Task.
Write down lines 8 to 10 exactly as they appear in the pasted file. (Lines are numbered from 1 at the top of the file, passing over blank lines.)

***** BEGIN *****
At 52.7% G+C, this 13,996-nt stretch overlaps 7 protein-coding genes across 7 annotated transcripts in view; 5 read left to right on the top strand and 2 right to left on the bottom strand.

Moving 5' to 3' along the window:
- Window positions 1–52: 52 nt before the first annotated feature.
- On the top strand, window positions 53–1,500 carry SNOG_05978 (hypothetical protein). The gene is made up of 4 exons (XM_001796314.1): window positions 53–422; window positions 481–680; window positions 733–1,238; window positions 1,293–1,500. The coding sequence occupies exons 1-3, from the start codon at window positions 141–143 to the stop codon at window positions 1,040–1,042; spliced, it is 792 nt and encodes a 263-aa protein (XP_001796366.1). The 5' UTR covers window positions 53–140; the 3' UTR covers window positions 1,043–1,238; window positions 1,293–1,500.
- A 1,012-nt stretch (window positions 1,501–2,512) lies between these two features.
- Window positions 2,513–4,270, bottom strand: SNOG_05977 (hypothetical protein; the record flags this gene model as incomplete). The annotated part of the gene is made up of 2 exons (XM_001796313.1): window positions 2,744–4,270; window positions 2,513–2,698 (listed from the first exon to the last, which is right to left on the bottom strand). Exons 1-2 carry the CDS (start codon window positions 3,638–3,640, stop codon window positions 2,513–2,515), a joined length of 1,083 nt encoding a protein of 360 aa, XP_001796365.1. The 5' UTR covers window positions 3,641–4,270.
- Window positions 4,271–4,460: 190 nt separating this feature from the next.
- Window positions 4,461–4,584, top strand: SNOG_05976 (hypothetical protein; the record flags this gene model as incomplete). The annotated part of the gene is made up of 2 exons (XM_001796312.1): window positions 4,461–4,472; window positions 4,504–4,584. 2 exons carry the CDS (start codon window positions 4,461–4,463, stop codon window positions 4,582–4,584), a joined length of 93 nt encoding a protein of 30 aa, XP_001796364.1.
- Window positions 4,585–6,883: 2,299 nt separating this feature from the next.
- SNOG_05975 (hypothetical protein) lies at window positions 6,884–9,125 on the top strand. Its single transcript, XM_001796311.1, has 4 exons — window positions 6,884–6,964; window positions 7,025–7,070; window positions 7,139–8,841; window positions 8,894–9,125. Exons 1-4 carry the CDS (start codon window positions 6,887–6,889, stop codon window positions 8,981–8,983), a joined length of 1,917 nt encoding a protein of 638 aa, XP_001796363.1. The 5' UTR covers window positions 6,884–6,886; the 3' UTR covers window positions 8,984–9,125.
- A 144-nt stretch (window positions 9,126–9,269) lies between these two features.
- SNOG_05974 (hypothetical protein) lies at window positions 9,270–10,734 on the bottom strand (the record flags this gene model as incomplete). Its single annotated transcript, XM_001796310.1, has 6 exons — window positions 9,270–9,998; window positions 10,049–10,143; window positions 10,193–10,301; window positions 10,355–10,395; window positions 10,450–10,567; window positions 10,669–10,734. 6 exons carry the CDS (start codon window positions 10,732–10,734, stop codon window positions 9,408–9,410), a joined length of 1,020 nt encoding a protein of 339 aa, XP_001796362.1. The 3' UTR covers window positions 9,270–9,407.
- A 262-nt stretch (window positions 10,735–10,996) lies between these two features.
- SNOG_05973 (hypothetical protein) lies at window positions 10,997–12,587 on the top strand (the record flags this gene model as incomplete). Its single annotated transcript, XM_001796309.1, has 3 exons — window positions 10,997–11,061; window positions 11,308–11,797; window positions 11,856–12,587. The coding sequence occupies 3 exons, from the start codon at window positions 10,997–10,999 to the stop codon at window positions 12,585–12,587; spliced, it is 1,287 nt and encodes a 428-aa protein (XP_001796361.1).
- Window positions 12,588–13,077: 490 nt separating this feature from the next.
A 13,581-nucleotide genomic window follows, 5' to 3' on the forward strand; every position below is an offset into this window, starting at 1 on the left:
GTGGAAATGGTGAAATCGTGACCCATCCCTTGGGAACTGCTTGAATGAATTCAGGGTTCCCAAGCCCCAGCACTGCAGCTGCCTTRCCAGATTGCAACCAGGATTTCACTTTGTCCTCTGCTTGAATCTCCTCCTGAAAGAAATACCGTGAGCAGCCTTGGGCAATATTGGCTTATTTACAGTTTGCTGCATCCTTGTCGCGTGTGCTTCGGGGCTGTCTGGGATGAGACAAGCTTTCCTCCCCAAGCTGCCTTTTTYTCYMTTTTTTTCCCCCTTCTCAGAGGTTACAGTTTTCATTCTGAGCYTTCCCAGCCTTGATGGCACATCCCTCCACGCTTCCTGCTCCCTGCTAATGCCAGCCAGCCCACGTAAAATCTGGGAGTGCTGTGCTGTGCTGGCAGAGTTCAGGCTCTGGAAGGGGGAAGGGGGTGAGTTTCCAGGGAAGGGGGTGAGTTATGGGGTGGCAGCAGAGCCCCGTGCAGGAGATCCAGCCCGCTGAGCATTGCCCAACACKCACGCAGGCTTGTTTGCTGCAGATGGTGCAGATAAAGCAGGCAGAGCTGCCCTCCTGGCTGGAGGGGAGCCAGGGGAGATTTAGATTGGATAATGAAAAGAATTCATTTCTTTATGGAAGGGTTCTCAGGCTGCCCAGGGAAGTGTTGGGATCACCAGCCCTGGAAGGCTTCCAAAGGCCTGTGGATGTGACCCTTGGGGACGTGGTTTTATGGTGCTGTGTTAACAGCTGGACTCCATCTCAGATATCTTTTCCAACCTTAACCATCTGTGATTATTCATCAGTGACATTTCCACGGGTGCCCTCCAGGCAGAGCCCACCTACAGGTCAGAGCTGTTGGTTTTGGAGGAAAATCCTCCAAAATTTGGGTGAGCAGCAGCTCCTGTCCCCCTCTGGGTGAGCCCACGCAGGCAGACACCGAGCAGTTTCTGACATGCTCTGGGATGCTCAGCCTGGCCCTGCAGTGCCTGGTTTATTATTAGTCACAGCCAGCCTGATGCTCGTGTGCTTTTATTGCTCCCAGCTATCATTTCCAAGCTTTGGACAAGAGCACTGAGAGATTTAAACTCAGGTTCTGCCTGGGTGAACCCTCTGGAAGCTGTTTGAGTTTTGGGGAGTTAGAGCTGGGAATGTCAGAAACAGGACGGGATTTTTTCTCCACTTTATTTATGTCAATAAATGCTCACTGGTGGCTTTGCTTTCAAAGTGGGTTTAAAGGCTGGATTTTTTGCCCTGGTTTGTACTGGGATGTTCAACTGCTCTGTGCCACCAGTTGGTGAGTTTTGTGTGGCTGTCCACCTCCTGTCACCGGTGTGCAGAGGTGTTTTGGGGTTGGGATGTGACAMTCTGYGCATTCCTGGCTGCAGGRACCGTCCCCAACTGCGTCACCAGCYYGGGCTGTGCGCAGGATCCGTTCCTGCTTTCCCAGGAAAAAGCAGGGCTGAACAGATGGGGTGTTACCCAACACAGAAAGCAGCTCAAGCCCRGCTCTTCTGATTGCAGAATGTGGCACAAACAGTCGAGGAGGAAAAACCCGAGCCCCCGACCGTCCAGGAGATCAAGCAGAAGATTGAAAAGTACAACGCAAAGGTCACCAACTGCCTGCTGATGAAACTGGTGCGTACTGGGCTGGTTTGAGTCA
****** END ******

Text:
- Window positions 4,461–4,584, top strand: SNOG_05976 (hypothetical protein; the record flags this gene model as incomplete). The annotated part of the gene is made up of 2 exons (XM_001796312.1): window positions 4,461–4,472; window positions 4,504–4,584. 2 exons carry the CDS (start codon window positions 4,461–4,463, stop codon window positions 4,582–4,584), a joined length of 93 nt encoding a protein of 30 aa, XP_001796364.1.
- Window positions 4,585–6,883: 2,299 nt separating this feature from the next.
- SNOG_05975 (hypothetical protein) lies at window positions 6,884–9,125 on the top strand. Its single transcript, XM_001796311.1, has 4 exons — window positions 6,884–6,964; window positions 7,025–7,070; window positions 7,139–8,841; window positions 8,894–9,125. Exons 1-4 carry the CDS (start codon window positions 6,887–6,889, stop codon window positions 8,981–8,983), a joined length of 1,917 nt encoding a protein of 638 aa, XP_001796363.1. The 5' UTR covers window positions 6,884–6,886; the 3' UTR covers window positions 8,984–9,125.